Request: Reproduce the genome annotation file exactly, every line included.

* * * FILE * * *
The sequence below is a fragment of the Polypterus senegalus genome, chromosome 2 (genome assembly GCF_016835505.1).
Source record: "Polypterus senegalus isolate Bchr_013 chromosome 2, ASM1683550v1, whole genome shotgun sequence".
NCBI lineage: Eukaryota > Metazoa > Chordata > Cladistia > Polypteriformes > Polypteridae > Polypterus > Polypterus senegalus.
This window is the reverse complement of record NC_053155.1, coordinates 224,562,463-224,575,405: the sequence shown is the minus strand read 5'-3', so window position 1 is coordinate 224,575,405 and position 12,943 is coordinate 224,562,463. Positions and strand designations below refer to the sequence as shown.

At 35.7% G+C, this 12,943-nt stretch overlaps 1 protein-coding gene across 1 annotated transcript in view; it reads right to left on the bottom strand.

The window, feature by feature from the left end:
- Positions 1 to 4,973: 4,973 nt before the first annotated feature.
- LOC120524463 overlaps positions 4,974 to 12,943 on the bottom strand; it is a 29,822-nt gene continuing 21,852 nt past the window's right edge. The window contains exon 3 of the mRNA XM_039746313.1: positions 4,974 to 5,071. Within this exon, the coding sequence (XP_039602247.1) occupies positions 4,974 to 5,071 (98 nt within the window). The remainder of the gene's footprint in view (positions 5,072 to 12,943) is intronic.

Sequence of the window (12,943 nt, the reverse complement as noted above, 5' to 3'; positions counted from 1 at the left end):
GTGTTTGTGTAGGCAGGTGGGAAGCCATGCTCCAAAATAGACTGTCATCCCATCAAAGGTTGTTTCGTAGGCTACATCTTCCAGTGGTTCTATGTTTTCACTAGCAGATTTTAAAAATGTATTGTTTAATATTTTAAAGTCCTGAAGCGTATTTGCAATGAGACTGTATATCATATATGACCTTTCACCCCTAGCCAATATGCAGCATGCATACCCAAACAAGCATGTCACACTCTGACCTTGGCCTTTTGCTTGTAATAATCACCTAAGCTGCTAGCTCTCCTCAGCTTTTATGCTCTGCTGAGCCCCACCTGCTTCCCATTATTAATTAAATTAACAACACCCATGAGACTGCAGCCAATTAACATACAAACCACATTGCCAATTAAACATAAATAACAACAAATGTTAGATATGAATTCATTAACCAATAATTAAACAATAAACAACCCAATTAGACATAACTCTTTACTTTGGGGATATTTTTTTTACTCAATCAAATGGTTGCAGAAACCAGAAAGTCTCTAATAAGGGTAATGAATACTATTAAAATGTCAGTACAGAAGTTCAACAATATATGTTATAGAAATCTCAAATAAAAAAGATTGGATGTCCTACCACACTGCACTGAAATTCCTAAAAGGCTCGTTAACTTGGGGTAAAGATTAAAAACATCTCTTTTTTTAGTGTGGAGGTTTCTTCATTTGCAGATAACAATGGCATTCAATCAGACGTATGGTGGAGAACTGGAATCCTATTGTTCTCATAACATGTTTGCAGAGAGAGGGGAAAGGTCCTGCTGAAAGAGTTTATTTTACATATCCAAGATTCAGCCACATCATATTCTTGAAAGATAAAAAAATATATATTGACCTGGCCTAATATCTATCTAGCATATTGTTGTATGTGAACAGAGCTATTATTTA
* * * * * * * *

The sequence below is a fragment of the Polypterus senegalus genome, chromosome 2 (genome assembly GCF_016835505.1).
Source record: "Polypterus senegalus isolate Bchr_013 chromosome 2, ASM1683550v1, whole genome shotgun sequence".
NCBI lineage: Eukaryota > Metazoa > Chordata > Cladistia > Polypteriformes > Polypteridae > Polypterus > Polypterus senegalus.
This window is the reverse complement of record NC_053155.1, coordinates 224,562,463-224,575,405: the sequence shown is the minus strand read 5'-3', so window position 1 is coordinate 224,575,405 and position 12,943 is coordinate 224,562,463. Positions and strand designations below refer to the sequence as shown.

At 35.7% G+C, this 12,943-nt stretch overlaps 1 protein-coding gene across 1 annotated transcript in view; it reads right to left on the bottom strand.

The window, feature by feature from the left end:
- Positions 1 to 4,973: 4,973 nt before the first annotated feature.
- LOC120524463 overlaps positions 4,974 to 12,943 on the bottom strand; it is a 29,822-nt gene continuing 21,852 nt past the window's right edge. The window contains exon 3 of the mRNA XM_039746313.1: positions 4,974 to 5,071. Within this exon, the coding sequence (XP_039602247.1) occupies positions 4,974 to 5,071 (98 nt within the window). The remainder of the gene's footprint in view (positions 5,072 to 12,943) is intronic.

Sequence of the window (12,943 nt, the reverse complement as noted above, 5' to 3'; positions counted from 1 at the left end):
GTGTTTGTGTAGGCAGGTGGGAAGCCATGCTCCAAAATAGACTGTCATCCCATCAAAGGTTGTTTCGTAGGCTACATCTTCCAGTGGTTCTATGTTTTCACTAGCAGATTTTAAAAATGTATTGTTTAATATTTTAAAGTCCTGAAGCGTATTTGCAATGAGACTGTATATCATATATGACCTTTCACCCCTAGCCAATATGCAGCATGCATACCCAAACAAGCATGTCACACTCTGACCTTGGCCTTTTGCTTGTAATAATCACCTAAGCTGCTAGCTCTCCTCAGCTTTTATGCTCTGCTGAGCCCCACCTGCTTCCCATTATTAATTAAATTAACAACACCCATGAGACTGCAGCCAATTAACATACAAACCACATTGCCAATTAAACATAAATAACAACAAATGTTAGATATGAATTCATTAACCAATAATTAAACAATAAACAACCCAATTAGACATAACTCTTTACTTTGGGGATATTTTTTTTACTCAATCAAATGGTTGCAGAAACCAGAAAGTCTCTAATAAGGGTAATGAATACTATTAAAATGTCAGTACAGAAGTTCAACAATATATGTTATAGAAATCTCAAATAAAAAAGATTGGATGTCCTACCACACTGCACTGAAATTCCTAAAAGGCTCGTTAACTTGGGGTAAAGATTAAAAACATCTCTTTTTTTAGTGTGGAGGTTTCTTCATTTGCAGATAACAATGGCATTCAATCAGACGTATGGTGGAGAACTGGAATCCTATTGTTCTCATAACATGTTTGCAGAGAGAGGGGAAAGGTCCTGCTGAAAGAGTTTATTTTACATATCCAAGATTCAGCCACATCATATTCTTGAAAGATAAAAAAATATATATTGACCTGGCCTAATATCTATCTAGCATATTGTTGTATGTGAACAGAGCTATTATTTA